FEATURE: I Don’t Get It!



troutHey , gang. Here’s a new feature in my endless list of new features.

Oftentimes, in the world of rock music, you hear a lot of buzz about a particular band or album. Depending on the level of hype/how long it takes you to actually listen, the band in question may not live up to the expectations placed upon them from external sources. Then again, sometimes the musician or album exceeds the hype. For example, by the time I finally heard Pavement in my junior year of high school, I had been reading about them from various sources for years. Surprise! They were every bit as good as I was told.

But then sometimes you hear nothing but universal praise for an album. Everywhere you turn, someone is heaping laudatory remarks on this “life-changing work of art.” Excited, you play the album, and it’s less of a letdown than a complete sense of paralyzing confusion. You’re left with the unmistakable feeling that this can’t possibly be the same album everyone is talking about.

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This is how I feel about Captain Beefheart’s 1969 album Trout Mask Replica. 

I want to like it so badly. I am quite a fan of avant-garde music, art rock and psychedelic rock. I have a general tolerance for Frank Zappa, and Ween is one of my favorite bands of all time. I love the wacko fusion of Can and the ambient tones of Godspeed! You Black Emperor. The post-apocalyptic tape loops of This Heat fill me with a sense of purpose. I love No Wave New York. Basically, I wasn’t born yesterday. I’m not expecting my music to be spoon-fed to me. True art takes work, yo.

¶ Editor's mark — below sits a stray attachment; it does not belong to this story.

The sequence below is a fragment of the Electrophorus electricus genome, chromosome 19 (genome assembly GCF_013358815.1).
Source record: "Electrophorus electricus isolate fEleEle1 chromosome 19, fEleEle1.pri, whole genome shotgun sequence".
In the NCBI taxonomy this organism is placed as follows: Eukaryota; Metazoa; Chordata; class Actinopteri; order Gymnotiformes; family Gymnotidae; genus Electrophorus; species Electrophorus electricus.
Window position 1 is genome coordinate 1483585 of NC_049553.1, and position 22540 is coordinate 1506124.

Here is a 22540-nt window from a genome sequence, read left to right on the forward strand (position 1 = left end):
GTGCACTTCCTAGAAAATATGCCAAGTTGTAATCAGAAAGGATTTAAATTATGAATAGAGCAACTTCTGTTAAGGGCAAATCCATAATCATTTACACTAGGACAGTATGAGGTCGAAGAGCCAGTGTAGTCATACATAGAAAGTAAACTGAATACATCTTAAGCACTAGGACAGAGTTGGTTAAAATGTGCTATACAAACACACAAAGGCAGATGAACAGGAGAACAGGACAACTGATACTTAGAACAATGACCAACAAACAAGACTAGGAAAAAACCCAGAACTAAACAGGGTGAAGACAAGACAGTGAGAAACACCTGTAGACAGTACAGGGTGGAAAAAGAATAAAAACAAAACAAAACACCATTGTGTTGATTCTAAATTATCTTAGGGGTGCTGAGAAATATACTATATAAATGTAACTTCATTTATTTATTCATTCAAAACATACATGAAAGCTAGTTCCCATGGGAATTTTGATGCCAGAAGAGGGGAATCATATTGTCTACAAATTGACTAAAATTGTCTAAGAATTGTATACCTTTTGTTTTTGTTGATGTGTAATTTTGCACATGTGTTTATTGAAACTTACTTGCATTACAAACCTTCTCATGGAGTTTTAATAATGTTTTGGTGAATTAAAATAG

So why don’t I like Captain Beefheart?

I’ve listened to this album at least three times, twice sober and once while drinking, and each time I found it a miserable slog through barely-half formed song ideas that sounds like it was recorded by the drunk guy on the bus. There’s just no way around it. I hate this album. I find it completely and irredeemably unlistenable. You know it’s a bad sign when you’re pausing the album after five minutes to take a break. It’s not that it’s too abrasive. I’m fond of noise-rock bands such as Big Black and Sonic Youth. I even get that the whole thing very well might be a joke. It’s just not very funny or intelligible. It’s not that the songs are too short and bizarre. Guided by Voices cram as many songs as possible onto their albums. But they bother to write songs.

I beg of you, friends and colleagues. Help me like Captain Beefheart. What am I doing wrong? If I’m approaching this record with the wrong perspective or if I’m doing the wrong kinds of drugs, I need to know about it. For such a so-called “important” album in progressive rock, I am getting literally nothing from it. The only joy I experienced was when, during a long pause between tracks, I thought the album was over.

Help me!

Love,

Jordan

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2 comments to “FEATURE: I Don’t Get It!”
  1. It’s almost 50 years old! It’s crazy when I listen to it that it doesn’t sound dated. It’s wild and unpredictable. You can listen to it 1,000 times and still pick up new things.

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